Bob Olstein is a stock-picker's stock picker. He has been at it for 42 years—picking stocks the old-fashioned way: by the numbers.
Still, there are times the mutual fund manager admits to feeling outgunned by the machines and the proliferation of exchange-traded funds. "I absolutely feel like Jonathan Livingston Seagull right now—Okay?"
This has been a tough, confusing time for serious stock pickers, whose investment strategies are based on the fundamentals of businesses.
As stocks get swept into various indexes by ETFs and are actively traded via algorithms and machines, there is genuine concern that these changes are leading to the death of stock-picking as we know it.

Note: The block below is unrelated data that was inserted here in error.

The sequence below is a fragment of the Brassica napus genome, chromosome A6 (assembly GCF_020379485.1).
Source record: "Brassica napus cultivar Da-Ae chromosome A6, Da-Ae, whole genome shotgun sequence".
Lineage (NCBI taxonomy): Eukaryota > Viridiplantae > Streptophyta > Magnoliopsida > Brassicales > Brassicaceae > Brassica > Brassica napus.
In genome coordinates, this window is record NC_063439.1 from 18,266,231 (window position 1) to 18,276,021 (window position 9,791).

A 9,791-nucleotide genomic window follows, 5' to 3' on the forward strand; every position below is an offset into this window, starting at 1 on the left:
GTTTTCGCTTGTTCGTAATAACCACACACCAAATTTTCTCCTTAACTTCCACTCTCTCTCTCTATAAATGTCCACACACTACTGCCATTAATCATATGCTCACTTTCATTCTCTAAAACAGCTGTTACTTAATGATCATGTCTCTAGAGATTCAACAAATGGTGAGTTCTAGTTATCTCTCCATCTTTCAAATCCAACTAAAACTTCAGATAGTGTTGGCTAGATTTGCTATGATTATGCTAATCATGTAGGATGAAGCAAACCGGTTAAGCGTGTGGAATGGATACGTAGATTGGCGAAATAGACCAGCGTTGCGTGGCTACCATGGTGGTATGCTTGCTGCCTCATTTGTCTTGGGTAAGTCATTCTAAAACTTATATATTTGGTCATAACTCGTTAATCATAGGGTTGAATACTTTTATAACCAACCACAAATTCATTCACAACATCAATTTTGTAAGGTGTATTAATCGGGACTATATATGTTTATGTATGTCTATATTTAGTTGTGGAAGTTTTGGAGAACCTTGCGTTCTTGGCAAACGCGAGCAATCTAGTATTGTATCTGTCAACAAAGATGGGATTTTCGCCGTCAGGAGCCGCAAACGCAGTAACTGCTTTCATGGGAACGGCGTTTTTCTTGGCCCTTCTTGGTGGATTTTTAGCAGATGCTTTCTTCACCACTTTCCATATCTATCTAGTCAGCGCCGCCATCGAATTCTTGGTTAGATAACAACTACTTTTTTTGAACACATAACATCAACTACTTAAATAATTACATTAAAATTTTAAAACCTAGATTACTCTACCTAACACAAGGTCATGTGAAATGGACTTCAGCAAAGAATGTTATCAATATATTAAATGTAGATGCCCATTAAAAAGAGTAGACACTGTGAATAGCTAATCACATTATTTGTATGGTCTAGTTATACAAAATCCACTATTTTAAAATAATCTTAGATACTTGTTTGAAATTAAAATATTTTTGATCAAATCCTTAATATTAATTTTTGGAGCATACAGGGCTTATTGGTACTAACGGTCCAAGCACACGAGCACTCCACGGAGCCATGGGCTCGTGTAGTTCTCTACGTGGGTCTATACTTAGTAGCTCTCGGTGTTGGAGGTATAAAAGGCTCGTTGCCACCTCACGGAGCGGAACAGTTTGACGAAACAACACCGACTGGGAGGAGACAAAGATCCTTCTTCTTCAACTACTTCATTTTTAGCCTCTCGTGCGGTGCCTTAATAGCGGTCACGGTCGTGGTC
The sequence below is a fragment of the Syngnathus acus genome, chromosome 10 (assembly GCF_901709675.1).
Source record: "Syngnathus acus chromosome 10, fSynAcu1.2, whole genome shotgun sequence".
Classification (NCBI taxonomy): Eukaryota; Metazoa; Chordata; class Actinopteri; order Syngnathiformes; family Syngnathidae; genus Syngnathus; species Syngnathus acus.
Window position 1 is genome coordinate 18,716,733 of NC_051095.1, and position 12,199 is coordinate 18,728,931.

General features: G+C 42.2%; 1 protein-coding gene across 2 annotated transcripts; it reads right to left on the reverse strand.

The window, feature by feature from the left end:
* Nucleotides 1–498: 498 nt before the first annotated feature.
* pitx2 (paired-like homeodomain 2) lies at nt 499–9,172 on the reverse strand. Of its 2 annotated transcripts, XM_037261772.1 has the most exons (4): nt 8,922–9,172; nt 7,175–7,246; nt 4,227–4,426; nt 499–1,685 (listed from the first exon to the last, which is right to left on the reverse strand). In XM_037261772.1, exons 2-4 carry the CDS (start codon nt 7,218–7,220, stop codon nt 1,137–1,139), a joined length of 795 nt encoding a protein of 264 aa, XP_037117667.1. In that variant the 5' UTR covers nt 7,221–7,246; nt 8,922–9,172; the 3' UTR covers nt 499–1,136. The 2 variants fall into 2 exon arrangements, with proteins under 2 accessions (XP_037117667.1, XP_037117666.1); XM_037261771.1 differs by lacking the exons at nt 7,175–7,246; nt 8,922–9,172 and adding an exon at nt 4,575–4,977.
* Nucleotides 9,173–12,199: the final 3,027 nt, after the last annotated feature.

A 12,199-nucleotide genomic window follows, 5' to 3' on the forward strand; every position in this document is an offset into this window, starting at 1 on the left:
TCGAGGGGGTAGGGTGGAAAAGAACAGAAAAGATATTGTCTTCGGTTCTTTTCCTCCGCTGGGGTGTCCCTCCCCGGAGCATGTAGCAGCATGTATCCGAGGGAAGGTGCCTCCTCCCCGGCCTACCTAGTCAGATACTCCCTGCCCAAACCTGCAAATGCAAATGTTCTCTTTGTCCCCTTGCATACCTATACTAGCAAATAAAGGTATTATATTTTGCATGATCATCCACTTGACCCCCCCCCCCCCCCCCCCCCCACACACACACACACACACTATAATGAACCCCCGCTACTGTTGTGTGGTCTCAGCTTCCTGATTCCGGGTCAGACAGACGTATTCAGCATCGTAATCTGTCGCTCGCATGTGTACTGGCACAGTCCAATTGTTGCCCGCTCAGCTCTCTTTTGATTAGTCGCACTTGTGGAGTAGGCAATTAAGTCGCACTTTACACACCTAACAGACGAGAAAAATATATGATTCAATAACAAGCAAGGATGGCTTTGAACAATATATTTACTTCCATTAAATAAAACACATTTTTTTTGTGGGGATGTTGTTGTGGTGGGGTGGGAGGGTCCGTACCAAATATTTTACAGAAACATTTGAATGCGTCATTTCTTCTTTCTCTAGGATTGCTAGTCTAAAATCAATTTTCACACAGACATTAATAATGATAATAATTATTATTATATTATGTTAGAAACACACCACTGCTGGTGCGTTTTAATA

“You can’t fall in love anymore,” says Cleve Rueckert of Birinyi Associates.
That’s been a longtime theme of his boss, Laszlo Birinyi, who in 2003 published a controversial report in 2003 titled, “The Death of Long-Term Investing.” (Watch video of Birinyi's most recent appearance on CNBC.)
Birinyi’s thesis is that the impact of such regulatory changes as the SEC's fair disclosure regulation —requiringpublicly traded companies provide material information to all investors at the same time—combined with the creation of new markets and the use of technology in trading would favor short-term thinking.
Today, Rueckert says the surge in ETFs has made the markets that much more liquid, making it even “easier to get in and out faster.”